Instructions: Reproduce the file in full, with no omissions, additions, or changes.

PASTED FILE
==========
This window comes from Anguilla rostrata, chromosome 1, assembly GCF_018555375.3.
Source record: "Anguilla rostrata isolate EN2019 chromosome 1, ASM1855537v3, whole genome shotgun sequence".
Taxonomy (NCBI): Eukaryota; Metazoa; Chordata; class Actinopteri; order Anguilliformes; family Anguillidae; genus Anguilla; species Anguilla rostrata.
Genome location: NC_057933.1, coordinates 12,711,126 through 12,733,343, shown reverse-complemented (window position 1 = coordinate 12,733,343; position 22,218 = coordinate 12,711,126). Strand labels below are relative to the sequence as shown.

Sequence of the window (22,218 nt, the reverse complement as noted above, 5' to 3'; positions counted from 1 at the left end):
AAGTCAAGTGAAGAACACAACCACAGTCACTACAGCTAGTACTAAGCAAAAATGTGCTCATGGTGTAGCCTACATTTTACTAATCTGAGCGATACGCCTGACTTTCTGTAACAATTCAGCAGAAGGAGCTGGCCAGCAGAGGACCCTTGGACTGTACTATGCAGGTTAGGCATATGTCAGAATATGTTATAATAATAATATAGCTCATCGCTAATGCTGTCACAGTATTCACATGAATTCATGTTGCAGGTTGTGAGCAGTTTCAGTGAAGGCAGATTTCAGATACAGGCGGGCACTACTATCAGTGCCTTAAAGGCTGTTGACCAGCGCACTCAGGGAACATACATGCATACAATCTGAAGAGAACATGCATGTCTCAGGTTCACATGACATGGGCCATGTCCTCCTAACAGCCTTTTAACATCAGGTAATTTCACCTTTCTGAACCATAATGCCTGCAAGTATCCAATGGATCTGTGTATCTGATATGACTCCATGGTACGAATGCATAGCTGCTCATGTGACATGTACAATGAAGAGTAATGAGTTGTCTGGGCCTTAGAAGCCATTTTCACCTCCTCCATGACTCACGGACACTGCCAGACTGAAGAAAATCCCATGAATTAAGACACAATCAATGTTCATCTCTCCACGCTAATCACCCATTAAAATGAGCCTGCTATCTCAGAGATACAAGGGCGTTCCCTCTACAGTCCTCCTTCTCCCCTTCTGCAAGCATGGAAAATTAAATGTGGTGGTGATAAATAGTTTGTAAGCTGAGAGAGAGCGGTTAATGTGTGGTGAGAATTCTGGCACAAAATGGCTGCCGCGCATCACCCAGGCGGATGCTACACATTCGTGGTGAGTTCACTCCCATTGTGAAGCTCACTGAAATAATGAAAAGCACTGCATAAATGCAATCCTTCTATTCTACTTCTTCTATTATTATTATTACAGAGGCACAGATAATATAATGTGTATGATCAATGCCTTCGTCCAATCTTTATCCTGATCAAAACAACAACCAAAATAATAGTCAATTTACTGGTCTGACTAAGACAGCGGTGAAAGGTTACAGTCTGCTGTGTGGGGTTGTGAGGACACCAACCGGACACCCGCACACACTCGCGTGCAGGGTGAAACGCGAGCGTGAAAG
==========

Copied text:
This window comes from Anguilla rostrata, chromosome 1, assembly GCF_018555375.3.
Source record: "Anguilla rostrata isolate EN2019 chromosome 1, ASM1855537v3, whole genome shotgun sequence".
Taxonomy (NCBI): Eukaryota; Metazoa; Chordata; class Actinopteri; order Anguilliformes; family Anguillidae; genus Anguilla; species Anguilla rostrata.
Genome location: NC_057933.1, coordinates 12,711,126 through 12,733,343, shown reverse-complemented (window position 1 = coordinate 12,733,343; position 22,218 = coordinate 12,711,126). Strand labels below are relative to the sequence as shown.

Sequence of the window (22,218 nt, the reverse complement as noted above, 5' to 3'; positions counted from 1 at the left end):
AAGTCAAGTGAAGAACACAACCACAGTCACTACAGCTAGTACTAAGCAAAAATGTGCTCATGGTGTAGCCTACATTTTACTAATCTGAGCGATACGCCTGACTTTCTGTAACAATTCAGCAGAAGGAGCTGGCCAGCAGAGGACCCTTGGACTGTACTATGCAGGTTAGGCATATGTCAGAATATGTTATAATAATAATATAGCTCATCGCTAATGCTGTCACAGTATTCACATGAATTCATGTTGCAGGTTGTGAGCAGTTTCAGTGAAGGCAGATTTCAGATACAGGCGGGCACTACTATCAGTGCCTTAAAGGCTGTTGACCAGCGCACTCAGGGAACATACATGCATACAATCTGAAGAGAACATGCATGTCTCAGGTTCACATGACATGGGCCATGTCCTCCTAACAGCCTTTTAACATCAGGTAATTTCACCTTTCTGAACCATAATGCCTGCAAGTATCCAATGGATCTGTGTATCTGATATGACTCCATGGTACGAATGCATAGCTGCTCATGTGACATGTACAATGAAGAGTAATGAGTTGTCTGGGCCTTAGAAGCCATTTTCACCTCCTCCATGACTCACGGACACTGCCAGACTGAAGAAAATCCCATGAATTAAGACACAATCAATGTTCATCTCTCCACGCTAATCACCCATTAAAATGAGCCTGCTATCTCAGAGATACAAGGGCGTTCCCTCTACAGTCCTCCTTCTCCCCTTCTGCAAGCATGGAAAATTAAATGTGGTGGTGATAAATAGTTTGTAAGCTGAGAGAGAGCGGTTAATGTGTGGTGAGAATTCTGGCACAAAATGGCTGCCGCGCATCACCCAGGCGGATGCTACACATTCGTGGTGAGTTCACTCCCATTGTGAAGCTCACTGAAATAATGAAAAGCACTGCATAAATGCAATCCTTCTATTCTACTTCTTCTATTATTATTATTACAGAGGCACAGATAATATAATGTGTATGATCAATGCCTTCGTCCAATCTTTATCCTGATCAAAACAACAACCAAAATAATAGTCAATTTACTGGTCTGACTAAGACAGCGGTGAAAGGTTACAGTCTGCTGTGTGGGGTTGTGAGGACACCAACCGGACACCCGCACACACTCGCGTGCAGGGTGAAACGCGAGCGTGAAAG